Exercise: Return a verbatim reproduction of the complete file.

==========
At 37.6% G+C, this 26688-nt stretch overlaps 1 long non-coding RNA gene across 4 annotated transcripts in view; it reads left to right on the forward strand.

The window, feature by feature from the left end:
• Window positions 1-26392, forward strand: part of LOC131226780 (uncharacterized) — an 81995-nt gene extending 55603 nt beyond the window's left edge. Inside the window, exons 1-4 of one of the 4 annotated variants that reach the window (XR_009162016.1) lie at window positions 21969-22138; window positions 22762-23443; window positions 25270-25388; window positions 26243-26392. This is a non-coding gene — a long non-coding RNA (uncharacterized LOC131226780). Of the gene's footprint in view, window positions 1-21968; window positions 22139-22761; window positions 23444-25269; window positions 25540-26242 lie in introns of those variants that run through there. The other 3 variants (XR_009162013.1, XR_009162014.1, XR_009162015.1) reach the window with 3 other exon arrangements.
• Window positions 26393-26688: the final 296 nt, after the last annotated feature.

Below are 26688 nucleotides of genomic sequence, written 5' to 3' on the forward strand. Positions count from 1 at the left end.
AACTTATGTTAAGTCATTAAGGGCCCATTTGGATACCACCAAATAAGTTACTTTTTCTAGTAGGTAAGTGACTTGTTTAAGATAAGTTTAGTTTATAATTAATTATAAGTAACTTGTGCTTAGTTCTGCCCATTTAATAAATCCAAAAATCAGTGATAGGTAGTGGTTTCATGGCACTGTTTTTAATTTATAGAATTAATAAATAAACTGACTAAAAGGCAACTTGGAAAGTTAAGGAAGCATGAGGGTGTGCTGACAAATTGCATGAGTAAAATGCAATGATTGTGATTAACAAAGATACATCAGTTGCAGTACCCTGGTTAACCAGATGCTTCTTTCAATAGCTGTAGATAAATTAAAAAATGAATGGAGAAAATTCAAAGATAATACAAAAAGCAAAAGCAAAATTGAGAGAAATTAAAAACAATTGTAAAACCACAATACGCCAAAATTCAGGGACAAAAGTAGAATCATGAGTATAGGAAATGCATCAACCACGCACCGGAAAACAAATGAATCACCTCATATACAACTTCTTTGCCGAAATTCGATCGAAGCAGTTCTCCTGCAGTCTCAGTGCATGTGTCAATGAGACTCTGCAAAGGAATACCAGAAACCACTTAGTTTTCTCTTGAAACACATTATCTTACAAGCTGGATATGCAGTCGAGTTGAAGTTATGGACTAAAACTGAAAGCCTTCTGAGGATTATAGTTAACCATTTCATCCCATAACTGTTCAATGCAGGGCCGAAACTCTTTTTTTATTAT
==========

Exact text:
At 37.6% G+C, this 26688-nt stretch overlaps 1 long non-coding RNA gene across 4 annotated transcripts in view; it reads left to right on the forward strand.

The window, feature by feature from the left end:
• Window positions 1-26392, forward strand: part of LOC131226780 (uncharacterized) — an 81995-nt gene extending 55603 nt beyond the window's left edge. Inside the window, exons 1-4 of one of the 4 annotated variants that reach the window (XR_009162016.1) lie at window positions 21969-22138; window positions 22762-23443; window positions 25270-25388; window positions 26243-26392. This is a non-coding gene — a long non-coding RNA (uncharacterized LOC131226780). Of the gene's footprint in view, window positions 1-21968; window positions 22139-22761; window positions 23444-25269; window positions 25540-26242 lie in introns of those variants that run through there. The other 3 variants (XR_009162013.1, XR_009162014.1, XR_009162015.1) reach the window with 3 other exon arrangements.
• Window positions 26393-26688: the final 296 nt, after the last annotated feature.

Below are 26688 nucleotides of genomic sequence, written 5' to 3' on the forward strand. Positions count from 1 at the left end.
AACTTATGTTAAGTCATTAAGGGCCCATTTGGATACCACCAAATAAGTTACTTTTTCTAGTAGGTAAGTGACTTGTTTAAGATAAGTTTAGTTTATAATTAATTATAAGTAACTTGTGCTTAGTTCTGCCCATTTAATAAATCCAAAAATCAGTGATAGGTAGTGGTTTCATGGCACTGTTTTTAATTTATAGAATTAATAAATAAACTGACTAAAAGGCAACTTGGAAAGTTAAGGAAGCATGAGGGTGTGCTGACAAATTGCATGAGTAAAATGCAATGATTGTGATTAACAAAGATACATCAGTTGCAGTACCCTGGTTAACCAGATGCTTCTTTCAATAGCTGTAGATAAATTAAAAAATGAATGGAGAAAATTCAAAGATAATACAAAAAGCAAAAGCAAAATTGAGAGAAATTAAAAACAATTGTAAAACCACAATACGCCAAAATTCAGGGACAAAAGTAGAATCATGAGTATAGGAAATGCATCAACCACGCACCGGAAAACAAATGAATCACCTCATATACAACTTCTTTGCCGAAATTCGATCGAAGCAGTTCTCCTGCAGTCTCAGTGCATGTGTCAATGAGACTCTGCAAAGGAATACCAGAAACCACTTAGTTTTCTCTTGAAACACATTATCTTACAAGCTGGATATGCAGTCGAGTTGAAGTTATGGACTAAAACTGAAAGCCTTCTGAGGATTATAGTTAACCATTTCATCCCATAACTGTTCAATGCAGGGCCGAAACTCTTTTTTTATTAT